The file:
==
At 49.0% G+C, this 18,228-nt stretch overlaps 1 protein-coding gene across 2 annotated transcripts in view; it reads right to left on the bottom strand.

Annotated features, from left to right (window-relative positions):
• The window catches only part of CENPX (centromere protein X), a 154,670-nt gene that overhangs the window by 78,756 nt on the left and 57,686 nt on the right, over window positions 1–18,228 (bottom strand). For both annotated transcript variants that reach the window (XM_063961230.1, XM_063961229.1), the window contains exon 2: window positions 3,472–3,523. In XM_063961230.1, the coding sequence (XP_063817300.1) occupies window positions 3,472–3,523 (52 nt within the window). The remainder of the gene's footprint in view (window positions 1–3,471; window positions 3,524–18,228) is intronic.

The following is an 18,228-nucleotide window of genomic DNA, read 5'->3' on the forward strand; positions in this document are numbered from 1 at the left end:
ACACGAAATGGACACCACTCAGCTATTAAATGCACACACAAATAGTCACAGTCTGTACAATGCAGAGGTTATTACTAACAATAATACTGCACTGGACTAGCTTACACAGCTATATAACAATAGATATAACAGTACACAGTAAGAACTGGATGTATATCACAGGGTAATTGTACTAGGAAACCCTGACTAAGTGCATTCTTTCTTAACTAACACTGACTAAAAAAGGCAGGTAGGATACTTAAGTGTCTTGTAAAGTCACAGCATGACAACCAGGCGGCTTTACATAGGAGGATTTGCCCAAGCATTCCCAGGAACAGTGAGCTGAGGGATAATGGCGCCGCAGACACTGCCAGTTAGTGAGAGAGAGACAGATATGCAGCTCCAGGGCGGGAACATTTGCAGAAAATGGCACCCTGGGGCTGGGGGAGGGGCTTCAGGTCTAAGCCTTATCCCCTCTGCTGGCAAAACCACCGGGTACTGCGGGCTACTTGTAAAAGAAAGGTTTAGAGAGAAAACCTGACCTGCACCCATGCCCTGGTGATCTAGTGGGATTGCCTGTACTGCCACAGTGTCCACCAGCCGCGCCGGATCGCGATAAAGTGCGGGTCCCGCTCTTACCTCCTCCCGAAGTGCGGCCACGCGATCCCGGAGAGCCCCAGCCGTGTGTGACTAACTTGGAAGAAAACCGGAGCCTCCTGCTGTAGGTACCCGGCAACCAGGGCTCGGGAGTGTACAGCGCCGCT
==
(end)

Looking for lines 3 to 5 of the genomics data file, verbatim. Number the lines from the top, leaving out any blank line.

• The window catches only part of CENPX (centromere protein X), a 154,670-nt gene that overhangs the window by 78,756 nt on the left and 57,686 nt on the right, over window positions 1–18,228 (bottom strand). For both annotated transcript variants that reach the window (XM_063961230.1, XM_063961229.1), the window contains exon 2: window positions 3,472–3,523. In XM_063961230.1, the coding sequence (XP_063817300.1) occupies window positions 3,472–3,523 (52 nt within the window). The remainder of the gene's footprint in view (window positions 1–3,471; window positions 3,524–18,228) is intronic.

The following is an 18,228-nucleotide window of genomic DNA, read 5'->3' on the forward strand; positions in this document are numbered from 1 at the left end:
ACACGAAATGGACACCACTCAGCTATTAAATGCACACACAAATAGTCACAGTCTGTACAATGCAGAGGTTATTACTAACAATAATACTGCACTGGACTAGCTTACACAGCTATATAACAATAGATATAACAGTACACAGTAAGAACTGGATGTATATCACAGGGTAATTGTACTAGGAAACCCTGACTAAGTGCATTCTTTCTTAACTAACACTGACTAAAAAAGGCAGGTAGGATACTTAAGTGTCTTGTAAAGTCACAGCATGACAACCAGGCGGCTTTACATAGGAGGATTTGCCCAAGCATTCCCAGGAACAGTGAGCTGAGGGATAATGGCGCCGCAGACACTGCCAGTTAGTGAGAGAGAGACAGATATGCAGCTCCAGGGCGGGAACATTTGCAGAAAATGGCACCCTGGGGCTGGGGGAGGGGCTTCAGGTCTAAGCCTTATCCCCTCTGCTGGCAAAACCACCGGGTACTGCGGGCTACTTGTAAAAGAAAGGTTTAGAGAGAAAACCTGACCTGCACCCATGCCCTGGTGATCTAGTGGGATTGCCTGTACTGCCACAGTGTCCACCAGCCGCGCCGGATCGCGATAAAGTGCGGGTCCCGCTCTTACCTCCTCCCGAAGTGCGGCCACGCGATCCCGGAGAGCCCCAGCCGTGTGTGACTAACTTGGAAGAAAACCGGAGCCTCCTGCTGTAGGTACCCGGCAACCAGGGCTCGGGAGTGTACAGCGCCGCT